Census 2016: State cannot continue to turn a blind eye to ‘older old’ populations healthcare needs



Keep getting the same data over and over and do nothing about it


Nursing Homes Ireland today says the Census 2016 Summary Results presents further evidence and urgent impetus for the State to properly plan for our older population, particularly those dependent upon continuous healthcare support to live fulfilling lives.  


Today’s results have highlighted the ‘older-old’ population – the people most dependent upon healthcare support, are growing to the same extent as the traditionally classified ‘older’ population. The number of people traditionally classified as ‘old’ – aged 65+ - increased by 19.1% over the period 2011 to 2016. For the population aged over 85 for the same period, the male population increased by 24.8 per cent to 23,062 while the female population increased by 11.4 per cent to 44,493, an approximate percentage growth of 18.1%.


Tadhg Daly, NHI CEO stated: “Advances in living standards and supports mean the traditional classification of an ‘older person’ is being reclassified. This is hugely positive for society. The State cannot turn a blind eye to its own ‘evidence’. Somebody once said that making the same mistake over and over was the definition of madness. A particularly Irish phenomenon is to get all the warning data and do nothing about it.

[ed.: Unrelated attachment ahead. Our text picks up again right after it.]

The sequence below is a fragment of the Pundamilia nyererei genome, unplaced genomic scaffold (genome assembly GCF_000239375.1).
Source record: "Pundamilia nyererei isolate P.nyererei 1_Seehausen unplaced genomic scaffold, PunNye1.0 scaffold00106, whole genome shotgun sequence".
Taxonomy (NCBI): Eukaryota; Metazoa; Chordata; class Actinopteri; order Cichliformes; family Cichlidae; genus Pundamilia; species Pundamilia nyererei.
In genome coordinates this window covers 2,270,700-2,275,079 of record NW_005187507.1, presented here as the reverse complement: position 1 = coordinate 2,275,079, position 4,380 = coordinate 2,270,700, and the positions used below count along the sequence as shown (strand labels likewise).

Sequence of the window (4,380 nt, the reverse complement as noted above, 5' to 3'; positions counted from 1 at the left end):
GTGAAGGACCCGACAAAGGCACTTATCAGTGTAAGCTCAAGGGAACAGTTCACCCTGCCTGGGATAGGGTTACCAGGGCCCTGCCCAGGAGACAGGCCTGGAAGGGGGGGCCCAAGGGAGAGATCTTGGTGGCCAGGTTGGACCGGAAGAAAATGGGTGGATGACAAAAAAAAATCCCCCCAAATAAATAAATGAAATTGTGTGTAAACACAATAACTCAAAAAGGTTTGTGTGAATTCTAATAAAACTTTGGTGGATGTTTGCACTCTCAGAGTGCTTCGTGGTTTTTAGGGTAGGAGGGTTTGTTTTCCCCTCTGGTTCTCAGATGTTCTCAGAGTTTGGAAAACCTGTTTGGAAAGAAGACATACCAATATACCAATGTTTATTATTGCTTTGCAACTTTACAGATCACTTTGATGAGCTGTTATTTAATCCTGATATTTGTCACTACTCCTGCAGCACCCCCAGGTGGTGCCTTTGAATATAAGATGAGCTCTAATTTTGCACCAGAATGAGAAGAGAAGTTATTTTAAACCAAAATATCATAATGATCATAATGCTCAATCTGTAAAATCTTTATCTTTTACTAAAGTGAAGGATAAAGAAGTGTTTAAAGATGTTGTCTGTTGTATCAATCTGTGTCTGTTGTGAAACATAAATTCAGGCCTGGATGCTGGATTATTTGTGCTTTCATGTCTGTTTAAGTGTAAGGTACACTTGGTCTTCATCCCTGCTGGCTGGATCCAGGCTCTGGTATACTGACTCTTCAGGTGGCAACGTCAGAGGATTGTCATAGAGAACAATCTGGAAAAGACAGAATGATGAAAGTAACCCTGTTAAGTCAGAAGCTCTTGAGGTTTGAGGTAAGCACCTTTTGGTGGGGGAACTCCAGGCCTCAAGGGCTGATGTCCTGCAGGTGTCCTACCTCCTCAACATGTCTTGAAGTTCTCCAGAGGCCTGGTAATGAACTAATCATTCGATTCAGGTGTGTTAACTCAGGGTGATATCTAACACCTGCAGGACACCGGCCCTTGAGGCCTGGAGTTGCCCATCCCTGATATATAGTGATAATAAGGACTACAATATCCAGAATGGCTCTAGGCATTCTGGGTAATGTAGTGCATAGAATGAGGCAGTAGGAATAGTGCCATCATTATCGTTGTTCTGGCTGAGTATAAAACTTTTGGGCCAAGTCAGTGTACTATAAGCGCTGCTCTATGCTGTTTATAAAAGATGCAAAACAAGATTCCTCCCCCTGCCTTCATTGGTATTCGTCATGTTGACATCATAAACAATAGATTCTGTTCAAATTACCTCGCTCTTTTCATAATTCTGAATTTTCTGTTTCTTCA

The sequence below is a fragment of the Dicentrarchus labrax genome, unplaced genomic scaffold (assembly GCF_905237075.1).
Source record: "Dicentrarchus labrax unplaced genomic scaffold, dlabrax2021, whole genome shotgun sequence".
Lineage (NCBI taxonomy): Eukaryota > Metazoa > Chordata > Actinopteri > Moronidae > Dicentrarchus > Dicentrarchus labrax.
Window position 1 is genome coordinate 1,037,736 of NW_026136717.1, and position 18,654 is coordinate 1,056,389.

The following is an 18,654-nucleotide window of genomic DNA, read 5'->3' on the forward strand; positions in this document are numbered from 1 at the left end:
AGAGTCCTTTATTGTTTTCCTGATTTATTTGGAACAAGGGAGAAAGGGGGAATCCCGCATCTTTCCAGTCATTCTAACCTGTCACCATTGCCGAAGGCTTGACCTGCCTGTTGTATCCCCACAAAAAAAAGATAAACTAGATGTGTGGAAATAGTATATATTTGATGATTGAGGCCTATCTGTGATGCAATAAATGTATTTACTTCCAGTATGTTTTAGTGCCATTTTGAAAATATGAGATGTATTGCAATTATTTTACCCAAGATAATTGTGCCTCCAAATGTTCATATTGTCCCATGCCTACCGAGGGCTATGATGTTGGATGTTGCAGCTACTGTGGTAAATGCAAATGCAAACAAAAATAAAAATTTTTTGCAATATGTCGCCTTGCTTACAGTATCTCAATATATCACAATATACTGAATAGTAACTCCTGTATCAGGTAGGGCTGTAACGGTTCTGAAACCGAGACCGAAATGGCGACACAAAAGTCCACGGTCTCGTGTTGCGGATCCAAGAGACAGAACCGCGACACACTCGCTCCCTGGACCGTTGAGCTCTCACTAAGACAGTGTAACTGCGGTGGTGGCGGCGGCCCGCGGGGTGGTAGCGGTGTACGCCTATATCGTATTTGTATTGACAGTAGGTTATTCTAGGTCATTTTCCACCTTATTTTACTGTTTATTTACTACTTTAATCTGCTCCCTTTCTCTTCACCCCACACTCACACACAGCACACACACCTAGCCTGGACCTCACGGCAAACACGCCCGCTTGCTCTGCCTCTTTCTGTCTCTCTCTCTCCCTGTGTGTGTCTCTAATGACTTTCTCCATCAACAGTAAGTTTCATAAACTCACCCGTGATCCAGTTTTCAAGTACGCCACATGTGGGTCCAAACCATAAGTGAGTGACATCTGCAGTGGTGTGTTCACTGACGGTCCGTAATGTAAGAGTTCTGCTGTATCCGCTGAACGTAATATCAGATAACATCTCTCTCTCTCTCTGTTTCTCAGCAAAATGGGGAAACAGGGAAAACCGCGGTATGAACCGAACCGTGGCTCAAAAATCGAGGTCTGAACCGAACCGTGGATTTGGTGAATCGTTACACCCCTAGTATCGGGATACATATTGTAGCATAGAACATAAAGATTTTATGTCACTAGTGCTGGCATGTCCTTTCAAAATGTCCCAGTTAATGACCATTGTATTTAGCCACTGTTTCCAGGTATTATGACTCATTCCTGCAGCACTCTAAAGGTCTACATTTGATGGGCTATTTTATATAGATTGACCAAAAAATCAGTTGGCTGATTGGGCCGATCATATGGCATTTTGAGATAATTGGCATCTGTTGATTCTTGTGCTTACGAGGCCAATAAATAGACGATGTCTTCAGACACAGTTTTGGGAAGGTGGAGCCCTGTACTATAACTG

“We must formally plan for the healthcare supports of our ‘older old’ population. The considerable and continuous growth of this population cohort is presenting huge requirement for specialist care within the settings appropriate for their care needs, including at home, nursing homes, and within acute hospitals. Despite this ‘in-your-face’ evidence, this Government and that preceding it have not brought stakeholders around the table to map and plan for our ageing population’s healthcare needs.    


“An intensive focus must be initiated by the State. One in five persons aged 85+ require the continuous clinical, health and social care provided by nursing homes to enable them live secure and fulfilling lives.  The HSE has informed of the increasing numbers entering nursing home care at later stages in their lives. Planning must be undertaken to ensure nursing homes are appropriately staffed, equipped and resourced to meet these 24/7 high dependency care needs and the growing numbers requiring this specialist care. Let us not continue to turn a blind eye to the stark statistics presented before us.”  


Tadhg Daly, NHI CEO, is available for further comment. Contact Michael McGlynn, NHI Communications & Research Officer at 01 4699800 or 087 9082970. 


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